They Might Be Giants @ The Triffid

"The Giants are a band that have always been more concerned with existential questions than aesthetic ones."

The Music, February 22, 2019
by Roshan Clerke

Pop culture dichotomies are some of the central tenets of geekdom. They’re the final frontier of fandom, tempting usually perfectly sensible people to boldly go where no sane person would ordinarily dare to venture: into the murky quagmire of superlatives and subjective value judgements. Having irrational, indefensible opinions is one of the simple joys in life.

Whether it’s pitting content against form (XTC Vs Adam Ant) or the individual against the cosmos (Particle Man), They Might Be Giants have shown no hesitation in encouraging these types of combative fantasies. Even their band name is an indirect reference to perhaps the most famous imaginary battle in literature: Don Quixote against the world (the aspiring knight rides against windmills, believing them to be "monstrous giants").

Returning to Australia off the back of the physical release of their 20th full-length album, last year’s I Like Fun, the American band have taken this sport one step further. Rather than quixotically attempting to whittle a setlist from their extensive catalogue, the Giants have organised a string of two-night stands in each of the major cities, presenting selections from their ’80s material against their 2010s music one night, and pitting their ’90s material against their '00s output during the other. Even better, they’re playing double sets each night, with an intermission in between and encores afterwards.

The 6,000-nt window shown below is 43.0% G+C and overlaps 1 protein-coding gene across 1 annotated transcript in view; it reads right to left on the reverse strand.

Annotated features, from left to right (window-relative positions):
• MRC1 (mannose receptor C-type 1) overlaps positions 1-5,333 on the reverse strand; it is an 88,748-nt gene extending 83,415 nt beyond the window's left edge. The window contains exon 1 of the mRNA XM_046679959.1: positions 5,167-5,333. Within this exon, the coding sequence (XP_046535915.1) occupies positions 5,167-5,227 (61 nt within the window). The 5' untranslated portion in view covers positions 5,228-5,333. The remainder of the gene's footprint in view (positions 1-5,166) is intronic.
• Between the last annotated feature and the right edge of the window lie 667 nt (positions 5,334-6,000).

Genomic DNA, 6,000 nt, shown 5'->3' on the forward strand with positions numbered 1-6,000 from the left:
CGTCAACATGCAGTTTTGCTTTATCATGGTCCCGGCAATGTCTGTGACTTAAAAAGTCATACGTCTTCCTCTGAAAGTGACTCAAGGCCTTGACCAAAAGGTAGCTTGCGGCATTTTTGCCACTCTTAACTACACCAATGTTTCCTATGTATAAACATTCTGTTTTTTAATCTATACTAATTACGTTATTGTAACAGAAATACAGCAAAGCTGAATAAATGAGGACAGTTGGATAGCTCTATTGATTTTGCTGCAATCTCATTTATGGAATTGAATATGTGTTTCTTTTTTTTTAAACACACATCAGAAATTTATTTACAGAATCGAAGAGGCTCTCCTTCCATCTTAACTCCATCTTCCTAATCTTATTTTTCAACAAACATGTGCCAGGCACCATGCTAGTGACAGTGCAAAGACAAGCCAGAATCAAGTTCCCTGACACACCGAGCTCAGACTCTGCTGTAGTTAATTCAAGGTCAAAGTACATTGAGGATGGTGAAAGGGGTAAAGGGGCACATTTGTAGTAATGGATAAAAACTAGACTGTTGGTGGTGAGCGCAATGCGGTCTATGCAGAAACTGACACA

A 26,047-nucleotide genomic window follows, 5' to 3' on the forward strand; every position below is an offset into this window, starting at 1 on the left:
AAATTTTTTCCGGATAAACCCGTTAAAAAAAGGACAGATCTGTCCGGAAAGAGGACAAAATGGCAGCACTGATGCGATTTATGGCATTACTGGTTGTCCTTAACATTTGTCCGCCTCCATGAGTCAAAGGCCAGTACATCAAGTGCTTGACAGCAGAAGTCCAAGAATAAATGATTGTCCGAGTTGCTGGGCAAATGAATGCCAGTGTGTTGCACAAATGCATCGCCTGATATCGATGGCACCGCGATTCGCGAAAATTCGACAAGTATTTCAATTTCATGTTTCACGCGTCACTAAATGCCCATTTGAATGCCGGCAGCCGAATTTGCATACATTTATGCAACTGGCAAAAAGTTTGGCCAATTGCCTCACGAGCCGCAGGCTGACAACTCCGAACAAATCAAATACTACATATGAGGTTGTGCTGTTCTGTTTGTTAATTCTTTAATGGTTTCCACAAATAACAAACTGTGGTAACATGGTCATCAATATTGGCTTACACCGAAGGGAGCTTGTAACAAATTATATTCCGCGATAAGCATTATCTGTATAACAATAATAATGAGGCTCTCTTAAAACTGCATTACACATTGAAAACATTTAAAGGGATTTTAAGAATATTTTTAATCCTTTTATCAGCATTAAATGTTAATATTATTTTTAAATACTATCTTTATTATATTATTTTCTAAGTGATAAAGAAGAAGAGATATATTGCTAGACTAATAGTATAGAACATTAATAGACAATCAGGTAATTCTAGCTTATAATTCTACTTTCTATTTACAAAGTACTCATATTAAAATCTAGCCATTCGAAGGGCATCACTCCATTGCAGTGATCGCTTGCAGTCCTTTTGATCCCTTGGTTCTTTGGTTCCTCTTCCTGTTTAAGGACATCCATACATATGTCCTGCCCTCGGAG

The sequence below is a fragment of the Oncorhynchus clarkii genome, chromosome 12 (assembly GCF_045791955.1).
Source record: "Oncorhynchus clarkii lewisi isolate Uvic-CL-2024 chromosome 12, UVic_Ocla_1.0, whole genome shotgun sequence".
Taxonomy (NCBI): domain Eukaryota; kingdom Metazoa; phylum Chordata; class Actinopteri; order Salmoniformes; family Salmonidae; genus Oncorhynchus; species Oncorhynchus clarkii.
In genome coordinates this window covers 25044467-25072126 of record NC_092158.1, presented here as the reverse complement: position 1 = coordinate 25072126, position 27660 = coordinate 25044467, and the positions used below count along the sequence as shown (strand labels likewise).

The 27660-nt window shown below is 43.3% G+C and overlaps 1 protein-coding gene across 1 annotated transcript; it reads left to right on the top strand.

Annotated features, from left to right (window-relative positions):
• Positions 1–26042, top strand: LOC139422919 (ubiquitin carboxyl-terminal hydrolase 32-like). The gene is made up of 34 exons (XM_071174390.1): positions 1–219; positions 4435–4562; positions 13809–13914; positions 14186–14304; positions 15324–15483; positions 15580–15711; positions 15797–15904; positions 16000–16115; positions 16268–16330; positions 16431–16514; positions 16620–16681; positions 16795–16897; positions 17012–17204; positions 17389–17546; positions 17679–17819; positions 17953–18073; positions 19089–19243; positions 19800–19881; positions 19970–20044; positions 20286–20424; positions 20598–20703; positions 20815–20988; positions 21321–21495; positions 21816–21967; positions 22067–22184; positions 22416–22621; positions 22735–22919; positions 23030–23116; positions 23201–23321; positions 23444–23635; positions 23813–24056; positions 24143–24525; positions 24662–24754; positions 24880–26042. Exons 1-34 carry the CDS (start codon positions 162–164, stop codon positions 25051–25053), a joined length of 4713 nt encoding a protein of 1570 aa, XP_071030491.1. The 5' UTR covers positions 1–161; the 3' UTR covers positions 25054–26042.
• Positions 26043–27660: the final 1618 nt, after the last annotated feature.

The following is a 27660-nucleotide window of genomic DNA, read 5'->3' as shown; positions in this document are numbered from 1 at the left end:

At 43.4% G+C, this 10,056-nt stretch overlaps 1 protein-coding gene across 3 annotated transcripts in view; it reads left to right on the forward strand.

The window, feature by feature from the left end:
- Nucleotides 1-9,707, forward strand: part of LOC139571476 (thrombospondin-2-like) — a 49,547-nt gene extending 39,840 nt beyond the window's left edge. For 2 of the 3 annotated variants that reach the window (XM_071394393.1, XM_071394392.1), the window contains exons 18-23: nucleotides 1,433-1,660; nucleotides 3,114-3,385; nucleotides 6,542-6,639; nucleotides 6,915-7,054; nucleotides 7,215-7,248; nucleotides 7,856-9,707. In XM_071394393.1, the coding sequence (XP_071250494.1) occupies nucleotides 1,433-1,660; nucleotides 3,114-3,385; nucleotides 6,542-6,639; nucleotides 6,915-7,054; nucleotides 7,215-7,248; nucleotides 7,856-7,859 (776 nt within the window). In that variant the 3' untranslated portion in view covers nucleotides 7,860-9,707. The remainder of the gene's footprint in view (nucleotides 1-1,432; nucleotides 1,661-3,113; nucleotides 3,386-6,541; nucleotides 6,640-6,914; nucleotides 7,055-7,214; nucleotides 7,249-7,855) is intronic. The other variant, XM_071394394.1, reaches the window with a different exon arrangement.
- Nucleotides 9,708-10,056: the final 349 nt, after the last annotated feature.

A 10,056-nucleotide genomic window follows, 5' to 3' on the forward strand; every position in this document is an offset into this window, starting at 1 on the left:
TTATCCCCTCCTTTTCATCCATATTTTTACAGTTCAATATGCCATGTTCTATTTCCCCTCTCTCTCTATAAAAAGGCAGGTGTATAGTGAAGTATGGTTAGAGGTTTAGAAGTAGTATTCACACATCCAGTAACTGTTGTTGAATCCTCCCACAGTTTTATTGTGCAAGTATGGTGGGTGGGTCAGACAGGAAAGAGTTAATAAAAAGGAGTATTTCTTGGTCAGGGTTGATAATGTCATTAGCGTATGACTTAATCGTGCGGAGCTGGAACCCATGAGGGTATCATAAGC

Those attending the Thursday night show in Brisbane were treated to fan favourites from the band’s first two albums, as well as their more recent material. However, despite some fears from the audience, their encores included ‘90s hits The Guitar, Birdhouse In Your Soul, and Dr Worm; the Giants give the people what they want (“The fascists have their outfits,” they sing in one of their new songs, but “the communists have the music”).

This evening, the band are playing selections from the ‘90s and the '00s. It’s good news for fans of the band’s 1990 album, Flood, the group’s certified platinum record which features cult hits like Particle Man, Whistling In The Dark, and Twisting; for those fans who have been here at The Triffid both nights, it’s a veritable smorgasbord.

Flansburgh and Linnell – the two founding members, both named John – have made music as the Giants for over 35 years, and Dan Miller (guitar), Danny Weinkauf (bass) and Marty Beller (drums) have all spent at least a decade touring together. Their experience shows, not only in terms of technical achievement, such as during the Fingertips suite from the group’s 1992 Apollo 18 album, but also in the way they relate to each other on stage; Linnell seems genuinely amused by Flansburgh’s wisecracks about everything from Fyre Festival documentaries (“It’s assholes all the way down”) to their impending retirement, while Flansburgh himself works each corner of the stage to compensate for Linnell’s necessarily stationary stance behind the keyboard. They’re a well oiled musical machine, and it would be a sin not to mention that Mark Pender’s trumpet-playing is equally virtuosic during songs like Istanbul, Your Racist Friend, and Dr Worm

So, the inevitable question: which night is better? Perhaps it is irrelevant. The Giants are a band that have always been more concerned with existential questions than aesthetic ones, their music often fixating on the necessity of death; consider I Hope That I Get Old Before I Die, for example. As for the content versus form debate at the heart of XTC Vs Adam Ant, here is their conclusion: “Time is marching on... There is no right or wrong.” It’s similar to the advice Don Quixote’s squire, Sancho Panza, tells him: “Until death, it’s all life.”